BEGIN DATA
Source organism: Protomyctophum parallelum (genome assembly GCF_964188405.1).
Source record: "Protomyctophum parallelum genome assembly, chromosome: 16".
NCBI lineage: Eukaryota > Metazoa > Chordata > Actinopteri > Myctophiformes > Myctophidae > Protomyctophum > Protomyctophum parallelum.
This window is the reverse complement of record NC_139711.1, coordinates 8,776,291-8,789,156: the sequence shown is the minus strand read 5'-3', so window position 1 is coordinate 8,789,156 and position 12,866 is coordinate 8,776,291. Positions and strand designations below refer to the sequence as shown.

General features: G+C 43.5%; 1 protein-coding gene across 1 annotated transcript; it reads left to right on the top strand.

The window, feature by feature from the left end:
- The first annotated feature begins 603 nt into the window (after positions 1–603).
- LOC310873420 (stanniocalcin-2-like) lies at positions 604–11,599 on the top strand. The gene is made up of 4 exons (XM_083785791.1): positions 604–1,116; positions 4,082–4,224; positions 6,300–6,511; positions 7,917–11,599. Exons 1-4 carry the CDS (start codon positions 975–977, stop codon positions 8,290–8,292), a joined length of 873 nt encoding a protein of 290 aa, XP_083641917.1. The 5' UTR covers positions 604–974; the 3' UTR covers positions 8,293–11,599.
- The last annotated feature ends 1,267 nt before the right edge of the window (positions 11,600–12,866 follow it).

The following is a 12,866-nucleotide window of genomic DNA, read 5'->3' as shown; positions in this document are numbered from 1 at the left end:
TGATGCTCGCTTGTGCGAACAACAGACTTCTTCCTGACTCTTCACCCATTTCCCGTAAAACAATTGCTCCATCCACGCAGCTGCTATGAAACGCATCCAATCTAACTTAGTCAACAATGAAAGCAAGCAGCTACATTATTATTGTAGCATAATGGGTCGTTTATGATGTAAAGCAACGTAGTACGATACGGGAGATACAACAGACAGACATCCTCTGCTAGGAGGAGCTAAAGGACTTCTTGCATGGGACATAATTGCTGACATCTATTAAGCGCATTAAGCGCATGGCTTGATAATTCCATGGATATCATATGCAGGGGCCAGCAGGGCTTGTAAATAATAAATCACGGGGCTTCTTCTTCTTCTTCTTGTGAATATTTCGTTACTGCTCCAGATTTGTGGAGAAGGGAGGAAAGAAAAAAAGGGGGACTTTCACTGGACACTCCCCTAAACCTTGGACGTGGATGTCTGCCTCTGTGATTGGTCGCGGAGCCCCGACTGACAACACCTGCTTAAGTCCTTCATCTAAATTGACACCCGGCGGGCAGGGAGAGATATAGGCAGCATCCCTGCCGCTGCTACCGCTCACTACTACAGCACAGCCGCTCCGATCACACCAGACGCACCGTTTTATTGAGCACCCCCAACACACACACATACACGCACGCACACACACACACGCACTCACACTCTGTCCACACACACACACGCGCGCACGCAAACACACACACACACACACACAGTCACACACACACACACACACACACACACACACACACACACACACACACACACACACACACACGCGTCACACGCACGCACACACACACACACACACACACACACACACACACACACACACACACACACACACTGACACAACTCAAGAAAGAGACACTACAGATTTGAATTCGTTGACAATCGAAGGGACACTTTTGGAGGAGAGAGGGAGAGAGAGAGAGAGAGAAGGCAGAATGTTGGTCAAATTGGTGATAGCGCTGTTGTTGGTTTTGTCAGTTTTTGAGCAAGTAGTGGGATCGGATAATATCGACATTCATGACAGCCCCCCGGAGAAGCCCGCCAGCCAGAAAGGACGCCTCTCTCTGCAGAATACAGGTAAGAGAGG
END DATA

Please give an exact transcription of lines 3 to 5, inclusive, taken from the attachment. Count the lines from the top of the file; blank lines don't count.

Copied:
NCBI lineage: Eukaryota > Metazoa > Chordata > Actinopteri > Myctophiformes > Myctophidae > Protomyctophum > Protomyctophum parallelum.
This window is the reverse complement of record NC_139711.1, coordinates 8,776,291-8,789,156: the sequence shown is the minus strand read 5'-3', so window position 1 is coordinate 8,789,156 and position 12,866 is coordinate 8,776,291. Positions and strand designations below refer to the sequence as shown.

General features: G+C 43.5%; 1 protein-coding gene across 1 annotated transcript; it reads left to right on the top strand.